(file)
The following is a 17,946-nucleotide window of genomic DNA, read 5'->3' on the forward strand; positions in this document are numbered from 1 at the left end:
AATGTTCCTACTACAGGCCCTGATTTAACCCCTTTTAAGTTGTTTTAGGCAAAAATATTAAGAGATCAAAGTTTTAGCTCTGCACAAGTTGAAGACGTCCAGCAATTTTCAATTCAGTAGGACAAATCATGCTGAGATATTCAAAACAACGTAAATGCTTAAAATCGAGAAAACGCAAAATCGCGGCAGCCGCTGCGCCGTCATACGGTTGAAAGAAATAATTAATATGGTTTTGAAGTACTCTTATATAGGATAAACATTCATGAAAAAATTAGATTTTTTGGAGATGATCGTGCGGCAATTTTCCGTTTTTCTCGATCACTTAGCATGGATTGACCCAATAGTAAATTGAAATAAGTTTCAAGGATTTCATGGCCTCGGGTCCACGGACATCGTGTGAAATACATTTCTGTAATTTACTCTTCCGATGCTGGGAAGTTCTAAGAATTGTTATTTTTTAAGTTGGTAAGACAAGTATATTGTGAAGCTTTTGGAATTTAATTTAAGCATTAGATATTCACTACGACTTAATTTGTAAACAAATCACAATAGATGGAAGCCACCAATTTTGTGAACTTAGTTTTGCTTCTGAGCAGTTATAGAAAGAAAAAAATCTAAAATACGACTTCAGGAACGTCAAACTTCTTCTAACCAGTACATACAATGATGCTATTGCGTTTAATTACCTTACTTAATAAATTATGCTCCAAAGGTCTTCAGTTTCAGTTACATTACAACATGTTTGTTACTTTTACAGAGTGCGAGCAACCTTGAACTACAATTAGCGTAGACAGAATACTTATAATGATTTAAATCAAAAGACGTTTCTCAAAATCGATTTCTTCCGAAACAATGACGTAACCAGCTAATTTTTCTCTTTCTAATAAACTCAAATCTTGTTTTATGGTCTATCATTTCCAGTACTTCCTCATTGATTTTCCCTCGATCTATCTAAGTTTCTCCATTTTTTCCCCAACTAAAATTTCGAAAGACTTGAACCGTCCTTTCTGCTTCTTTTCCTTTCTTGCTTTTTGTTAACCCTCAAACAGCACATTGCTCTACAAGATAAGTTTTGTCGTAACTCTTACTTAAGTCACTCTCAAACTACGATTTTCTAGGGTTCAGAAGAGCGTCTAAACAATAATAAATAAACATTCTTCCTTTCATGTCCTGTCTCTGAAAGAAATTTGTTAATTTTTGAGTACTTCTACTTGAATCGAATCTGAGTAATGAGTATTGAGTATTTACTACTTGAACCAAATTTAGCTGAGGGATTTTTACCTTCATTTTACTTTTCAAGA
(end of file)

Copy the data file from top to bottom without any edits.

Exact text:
The following is a 17,946-nucleotide window of genomic DNA, read 5'->3' on the forward strand; positions in this document are numbered from 1 at the left end:
AATGTTCCTACTACAGGCCCTGATTTAACCCCTTTTAAGTTGTTTTAGGCAAAAATATTAAGAGATCAAAGTTTTAGCTCTGCACAAGTTGAAGACGTCCAGCAATTTTCAATTCAGTAGGACAAATCATGCTGAGATATTCAAAACAACGTAAATGCTTAAAATCGAGAAAACGCAAAATCGCGGCAGCCGCTGCGCCGTCATACGGTTGAAAGAAATAATTAATATGGTTTTGAAGTACTCTTATATAGGATAAACATTCATGAAAAAATTAGATTTTTTGGAGATGATCGTGCGGCAATTTTCCGTTTTTCTCGATCACTTAGCATGGATTGACCCAATAGTAAATTGAAATAAGTTTCAAGGATTTCATGGCCTCGGGTCCACGGACATCGTGTGAAATACATTTCTGTAATTTACTCTTCCGATGCTGGGAAGTTCTAAGAATTGTTATTTTTTAAGTTGGTAAGACAAGTATATTGTGAAGCTTTTGGAATTTAATTTAAGCATTAGATATTCACTACGACTTAATTTGTAAACAAATCACAATAGATGGAAGCCACCAATTTTGTGAACTTAGTTTTGCTTCTGAGCAGTTATAGAAAGAAAAAAATCTAAAATACGACTTCAGGAACGTCAAACTTCTTCTAACCAGTACATACAATGATGCTATTGCGTTTAATTACCTTACTTAATAAATTATGCTCCAAAGGTCTTCAGTTTCAGTTACATTACAACATGTTTGTTACTTTTACAGAGTGCGAGCAACCTTGAACTACAATTAGCGTAGACAGAATACTTATAATGATTTAAATCAAAAGACGTTTCTCAAAATCGATTTCTTCCGAAACAATGACGTAACCAGCTAATTTTTCTCTTTCTAATAAACTCAAATCTTGTTTTATGGTCTATCATTTCCAGTACTTCCTCATTGATTTTCCCTCGATCTATCTAAGTTTCTCCATTTTTTCCCCAACTAAAATTTCGAAAGACTTGAACCGTCCTTTCTGCTTCTTTTCCTTTCTTGCTTTTTGTTAACCCTCAAACAGCACATTGCTCTACAAGATAAGTTTTGTCGTAACTCTTACTTAAGTCACTCTCAAACTACGATTTTCTAGGGTTCAGAAGAGCGTCTAAACAATAATAAATAAACATTCTTCCTTTCATGTCCTGTCTCTGAAAGAAATTTGTTAATTTTTGAGTACTTCTACTTGAATCGAATCTGAGTAATGAGTATTGAGTATTTACTACTTGAACCAAATTTAGCTGAGGGATTTTTACCTTCATTTTACTTTTCAAGA